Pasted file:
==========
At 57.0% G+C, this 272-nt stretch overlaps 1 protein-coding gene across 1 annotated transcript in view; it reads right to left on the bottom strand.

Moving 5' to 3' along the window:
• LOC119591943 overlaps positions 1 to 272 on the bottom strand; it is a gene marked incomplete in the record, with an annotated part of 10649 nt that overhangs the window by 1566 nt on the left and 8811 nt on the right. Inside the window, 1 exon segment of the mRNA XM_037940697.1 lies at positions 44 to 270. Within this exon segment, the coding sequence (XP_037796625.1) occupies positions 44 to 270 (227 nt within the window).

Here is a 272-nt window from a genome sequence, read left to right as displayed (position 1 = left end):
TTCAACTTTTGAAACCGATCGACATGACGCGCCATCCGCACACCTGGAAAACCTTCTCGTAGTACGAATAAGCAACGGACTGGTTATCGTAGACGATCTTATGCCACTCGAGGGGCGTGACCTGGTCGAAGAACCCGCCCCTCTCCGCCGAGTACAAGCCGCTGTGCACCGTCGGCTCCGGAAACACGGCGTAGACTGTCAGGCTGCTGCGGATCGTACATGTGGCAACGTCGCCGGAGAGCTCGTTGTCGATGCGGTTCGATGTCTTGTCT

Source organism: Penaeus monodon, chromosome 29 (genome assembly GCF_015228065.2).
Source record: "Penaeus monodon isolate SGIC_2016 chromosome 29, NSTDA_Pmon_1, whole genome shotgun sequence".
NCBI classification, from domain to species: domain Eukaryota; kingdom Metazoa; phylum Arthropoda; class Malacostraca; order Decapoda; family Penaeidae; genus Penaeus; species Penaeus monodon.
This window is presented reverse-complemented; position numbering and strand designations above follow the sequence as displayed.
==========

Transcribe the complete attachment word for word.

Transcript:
At 57.0% G+C, this 272-nt stretch overlaps 1 protein-coding gene across 1 annotated transcript in view; it reads right to left on the bottom strand.

Moving 5' to 3' along the window:
• LOC119591943 overlaps positions 1 to 272 on the bottom strand; it is a gene marked incomplete in the record, with an annotated part of 10649 nt that overhangs the window by 1566 nt on the left and 8811 nt on the right. Inside the window, 1 exon segment of the mRNA XM_037940697.1 lies at positions 44 to 270. Within this exon segment, the coding sequence (XP_037796625.1) occupies positions 44 to 270 (227 nt within the window).

Here is a 272-nt window from a genome sequence, read left to right as displayed (position 1 = left end):
TTCAACTTTTGAAACCGATCGACATGACGCGCCATCCGCACACCTGGAAAACCTTCTCGTAGTACGAATAAGCAACGGACTGGTTATCGTAGACGATCTTATGCCACTCGAGGGGCGTGACCTGGTCGAAGAACCCGCCCCTCTCCGCCGAGTACAAGCCGCTGTGCACCGTCGGCTCCGGAAACACGGCGTAGACTGTCAGGCTGCTGCGGATCGTACATGTGGCAACGTCGCCGGAGAGCTCGTTGTCGATGCGGTTCGATGTCTTGTCT

Source organism: Penaeus monodon, chromosome 29 (genome assembly GCF_015228065.2).
Source record: "Penaeus monodon isolate SGIC_2016 chromosome 29, NSTDA_Pmon_1, whole genome shotgun sequence".
NCBI classification, from domain to species: domain Eukaryota; kingdom Metazoa; phylum Arthropoda; class Malacostraca; order Decapoda; family Penaeidae; genus Penaeus; species Penaeus monodon.
This window is presented reverse-complemented; position numbering and strand designations above follow the sequence as displayed.